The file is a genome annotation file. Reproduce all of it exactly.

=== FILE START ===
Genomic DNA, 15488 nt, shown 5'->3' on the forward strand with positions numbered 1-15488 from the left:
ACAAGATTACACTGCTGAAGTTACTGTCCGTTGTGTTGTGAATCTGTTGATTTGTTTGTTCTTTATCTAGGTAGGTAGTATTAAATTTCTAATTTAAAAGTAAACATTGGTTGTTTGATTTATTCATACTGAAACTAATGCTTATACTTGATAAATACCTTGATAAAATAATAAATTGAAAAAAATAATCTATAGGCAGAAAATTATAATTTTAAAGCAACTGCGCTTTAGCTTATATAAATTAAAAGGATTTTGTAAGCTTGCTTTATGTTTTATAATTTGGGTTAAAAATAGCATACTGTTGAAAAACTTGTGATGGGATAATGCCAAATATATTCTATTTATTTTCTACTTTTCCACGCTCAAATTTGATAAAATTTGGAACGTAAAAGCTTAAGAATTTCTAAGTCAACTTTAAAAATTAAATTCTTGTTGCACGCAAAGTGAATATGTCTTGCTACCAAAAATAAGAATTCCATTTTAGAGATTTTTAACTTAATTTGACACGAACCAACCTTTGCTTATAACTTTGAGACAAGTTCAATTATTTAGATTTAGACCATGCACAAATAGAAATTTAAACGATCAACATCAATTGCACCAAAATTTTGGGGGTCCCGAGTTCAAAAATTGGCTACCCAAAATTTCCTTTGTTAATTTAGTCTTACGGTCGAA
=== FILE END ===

Genomic DNA, 15488 nt, shown 5'->3' on the forward strand with positions numbered 1-15488 from the left:
ACAAGATTACACTGCTGAAGTTACTGTCCGTTGTGTTGTGAATCTGTTGATTTGTTTGTTCTTTATCTAGGTAGGTAGTATTAAATTTCTAATTTAAAAGTAAACATTGGTTGTTTGATTTATTCATACTGAAACTAATGCTTATACTTGATAAATACCTTGATAAAATAATAAATTGAAAAAAATAATCTATAGGCAGAAAATTATAATTTTAAAGCAACTGCGCTTTAGCTTATATAAATTAAAAGGATTTTGTAAGCTTGCTTTATGTTTTATAATTTGGGTTAAAAATAGCATACTGTTGAAAAACTTGTGATGGGATAATGCCAAATATATTCTATTTATTTTCTACTTTTCCACGCTCAAATTTGATAAAATTTGGAACGTAAAAGCTTAAGAATTTCTAAGTCAACTTTAAAAATTAAATTCTTGTTGCACGCAAAGTGAATATGTCTTGCTACCAAAAATAAGAATTCCATTTTAGAGATTTTTAACTTAATTTGACACGAACCAACCTTTGCTTATAACTTTGAGACAAGTTCAATTATTTAGATTTAGACCATGCACAAATAGAAATTTAAACGATCAACATCAATTGCACCAAAATTTTGGGGGTCCCGAGTTCAAAAATTGGCTACCCAAAATTTCCTTTGTTAATTTAGTCTTACGGTCGAA